Wednesday, March 16, 2011

The Way of the Cross (7)

Yesterday we looked at the Day of Atonement from Leviticus 16, and thought about the goat who was used as a sin offering. We watched how Aaron disappeared into the tabernacle, to the Holy Place, God's presence, and the blood of the goat (and bull) were sprinkled on the mercy seat, God's throne, the ark of the covenant. If the wages of sin are death, then the blood shed by the goat signifies that a death has occurred, and the sins have been dealt with. But the blood of bulls and goats can't forgive sins - they point to the one perfect sacrifice of Jesus for our sins.

All that happened behind closed doors, within the tabernacle, in the Holy Place, where only the high priest could enter one day of the year. The ordinary member of the people of Israel had to take for granted that it had happened, but they couldn't see what had happened. God, in his mercy and grace, arranged that the second goat was a much more public demonstration of God's forgiveness - and when Tyndale translated the Bible into English, granted us a new word: the scapegoat.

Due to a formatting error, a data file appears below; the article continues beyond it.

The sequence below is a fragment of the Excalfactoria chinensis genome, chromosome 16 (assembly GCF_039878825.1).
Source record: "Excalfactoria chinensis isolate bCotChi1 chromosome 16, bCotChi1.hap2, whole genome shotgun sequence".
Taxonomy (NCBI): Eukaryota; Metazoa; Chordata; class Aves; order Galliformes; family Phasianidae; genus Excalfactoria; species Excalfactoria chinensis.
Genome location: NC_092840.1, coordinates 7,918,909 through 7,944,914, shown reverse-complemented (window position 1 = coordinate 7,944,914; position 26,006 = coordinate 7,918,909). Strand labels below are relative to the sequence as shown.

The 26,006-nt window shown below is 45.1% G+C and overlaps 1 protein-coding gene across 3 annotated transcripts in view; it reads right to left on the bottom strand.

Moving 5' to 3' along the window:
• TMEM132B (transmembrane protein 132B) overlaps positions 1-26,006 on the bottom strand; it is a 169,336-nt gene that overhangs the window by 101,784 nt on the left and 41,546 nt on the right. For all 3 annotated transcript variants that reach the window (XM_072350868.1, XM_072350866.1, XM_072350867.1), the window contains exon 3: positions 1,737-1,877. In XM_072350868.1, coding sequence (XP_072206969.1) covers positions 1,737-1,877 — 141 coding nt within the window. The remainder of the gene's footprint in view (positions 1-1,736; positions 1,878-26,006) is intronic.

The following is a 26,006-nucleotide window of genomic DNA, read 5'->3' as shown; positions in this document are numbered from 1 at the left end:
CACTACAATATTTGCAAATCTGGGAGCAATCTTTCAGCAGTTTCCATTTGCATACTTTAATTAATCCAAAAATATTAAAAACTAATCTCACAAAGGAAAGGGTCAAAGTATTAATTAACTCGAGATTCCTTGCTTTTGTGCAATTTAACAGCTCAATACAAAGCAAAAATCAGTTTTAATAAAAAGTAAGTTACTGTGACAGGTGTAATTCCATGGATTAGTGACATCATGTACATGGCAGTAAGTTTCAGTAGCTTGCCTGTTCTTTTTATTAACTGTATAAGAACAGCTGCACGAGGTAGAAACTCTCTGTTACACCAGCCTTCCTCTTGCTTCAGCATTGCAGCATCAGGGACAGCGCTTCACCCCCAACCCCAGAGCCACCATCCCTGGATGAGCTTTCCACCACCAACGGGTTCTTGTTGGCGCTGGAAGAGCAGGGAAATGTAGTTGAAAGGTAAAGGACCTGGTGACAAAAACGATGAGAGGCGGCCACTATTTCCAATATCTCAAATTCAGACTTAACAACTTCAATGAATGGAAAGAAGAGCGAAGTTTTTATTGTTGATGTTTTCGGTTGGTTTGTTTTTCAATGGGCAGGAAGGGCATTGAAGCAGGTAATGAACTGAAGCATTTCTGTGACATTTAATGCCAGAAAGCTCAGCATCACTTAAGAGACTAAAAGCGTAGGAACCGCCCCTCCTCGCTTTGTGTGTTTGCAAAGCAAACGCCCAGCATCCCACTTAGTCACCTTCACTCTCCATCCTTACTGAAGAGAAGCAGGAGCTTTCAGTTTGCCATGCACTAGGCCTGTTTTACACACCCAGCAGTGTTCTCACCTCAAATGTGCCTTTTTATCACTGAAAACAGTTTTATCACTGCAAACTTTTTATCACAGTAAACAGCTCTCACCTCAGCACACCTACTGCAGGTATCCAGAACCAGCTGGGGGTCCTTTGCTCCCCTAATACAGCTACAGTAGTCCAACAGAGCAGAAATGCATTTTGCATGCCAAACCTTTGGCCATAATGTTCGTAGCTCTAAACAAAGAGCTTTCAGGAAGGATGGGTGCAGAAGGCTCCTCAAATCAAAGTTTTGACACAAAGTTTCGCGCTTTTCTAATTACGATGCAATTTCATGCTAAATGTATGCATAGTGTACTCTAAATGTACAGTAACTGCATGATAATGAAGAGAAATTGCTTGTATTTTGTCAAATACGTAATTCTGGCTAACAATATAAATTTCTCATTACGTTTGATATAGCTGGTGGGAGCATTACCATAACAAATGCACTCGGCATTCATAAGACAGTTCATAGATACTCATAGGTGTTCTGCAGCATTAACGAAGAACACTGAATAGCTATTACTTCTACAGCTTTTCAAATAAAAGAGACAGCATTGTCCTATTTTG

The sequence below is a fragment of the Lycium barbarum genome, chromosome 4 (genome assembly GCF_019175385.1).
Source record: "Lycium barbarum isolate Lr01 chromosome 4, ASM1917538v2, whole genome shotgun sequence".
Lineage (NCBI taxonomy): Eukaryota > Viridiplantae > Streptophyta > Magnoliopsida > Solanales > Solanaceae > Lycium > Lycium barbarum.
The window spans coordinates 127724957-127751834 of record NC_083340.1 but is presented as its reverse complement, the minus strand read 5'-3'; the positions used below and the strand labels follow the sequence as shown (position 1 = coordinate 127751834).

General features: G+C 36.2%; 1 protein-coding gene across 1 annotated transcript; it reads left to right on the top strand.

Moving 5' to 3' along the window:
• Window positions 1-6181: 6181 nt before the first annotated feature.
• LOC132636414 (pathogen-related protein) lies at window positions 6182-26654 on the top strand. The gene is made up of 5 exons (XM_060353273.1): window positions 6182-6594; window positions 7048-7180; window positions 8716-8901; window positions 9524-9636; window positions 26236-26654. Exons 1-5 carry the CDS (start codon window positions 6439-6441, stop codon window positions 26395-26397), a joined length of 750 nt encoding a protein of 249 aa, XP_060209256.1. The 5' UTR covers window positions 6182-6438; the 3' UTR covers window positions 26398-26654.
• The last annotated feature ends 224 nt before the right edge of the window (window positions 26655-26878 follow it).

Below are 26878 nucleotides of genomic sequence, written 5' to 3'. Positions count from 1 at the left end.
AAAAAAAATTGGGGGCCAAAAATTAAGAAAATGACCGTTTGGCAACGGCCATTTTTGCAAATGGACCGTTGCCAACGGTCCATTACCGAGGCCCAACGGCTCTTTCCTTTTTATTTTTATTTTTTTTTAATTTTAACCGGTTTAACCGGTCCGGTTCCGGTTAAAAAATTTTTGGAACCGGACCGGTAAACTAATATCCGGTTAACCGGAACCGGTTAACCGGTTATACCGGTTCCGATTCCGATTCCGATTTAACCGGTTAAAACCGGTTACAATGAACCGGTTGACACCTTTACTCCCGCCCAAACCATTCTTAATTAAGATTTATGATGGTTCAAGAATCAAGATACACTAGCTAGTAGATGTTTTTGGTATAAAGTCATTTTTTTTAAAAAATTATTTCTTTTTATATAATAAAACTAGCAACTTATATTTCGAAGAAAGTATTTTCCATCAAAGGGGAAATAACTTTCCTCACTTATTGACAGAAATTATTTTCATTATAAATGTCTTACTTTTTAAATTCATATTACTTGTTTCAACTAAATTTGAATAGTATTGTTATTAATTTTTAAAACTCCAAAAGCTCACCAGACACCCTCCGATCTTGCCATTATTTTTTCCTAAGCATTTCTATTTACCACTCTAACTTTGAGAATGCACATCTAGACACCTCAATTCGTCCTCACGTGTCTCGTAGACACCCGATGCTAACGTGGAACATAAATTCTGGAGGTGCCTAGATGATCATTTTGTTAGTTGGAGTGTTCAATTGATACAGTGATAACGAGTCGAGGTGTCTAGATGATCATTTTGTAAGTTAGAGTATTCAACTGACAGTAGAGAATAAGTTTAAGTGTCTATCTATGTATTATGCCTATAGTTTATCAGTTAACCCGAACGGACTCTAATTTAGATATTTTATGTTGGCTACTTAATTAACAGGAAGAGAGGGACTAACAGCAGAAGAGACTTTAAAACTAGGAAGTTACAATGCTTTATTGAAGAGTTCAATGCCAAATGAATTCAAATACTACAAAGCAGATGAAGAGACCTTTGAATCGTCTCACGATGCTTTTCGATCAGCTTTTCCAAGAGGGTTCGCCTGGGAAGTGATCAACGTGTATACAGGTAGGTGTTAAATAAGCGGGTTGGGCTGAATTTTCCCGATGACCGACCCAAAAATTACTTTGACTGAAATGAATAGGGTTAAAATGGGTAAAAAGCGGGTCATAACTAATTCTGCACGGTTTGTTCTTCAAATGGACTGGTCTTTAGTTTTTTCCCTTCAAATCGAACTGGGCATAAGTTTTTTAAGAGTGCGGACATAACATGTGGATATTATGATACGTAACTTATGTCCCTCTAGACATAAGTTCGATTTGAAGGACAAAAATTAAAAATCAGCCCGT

And when he has made an end of atoning for the Holy Place and the tent of meeting and the altar, he shall present the live goat. And Aaron shall lay both his hands on the head of the live goat, and confess over it all the iniquities of the people of Israel, and all their transgressions, all their sins. And he shall put them on the head of the goat and send it away into the wilderness by the hand of a man who is in readiness. The goat shall bear all their iniquities on itself to a remote area, and he shall let the goat go free in the wilderness. (Leviticus 16:20-22)

It's a vivid picture of the removal of our sins - Aaron, the priest, representing the people, confesses their sins. The sins are transferred to the goat, who is then taken out of the camp, out of the land, into the wilderness. Your sin is taken far away, and you'll never see the goat again. The scapegoat bears your sins, carries them away, and you bear them no longer.

Truly Jesus is our scapegoat as well as our sin offering. In dying for our sins, he bore them, removing them from us, so that we no longer bear our own sins. Hallelujah! What a Saviour!

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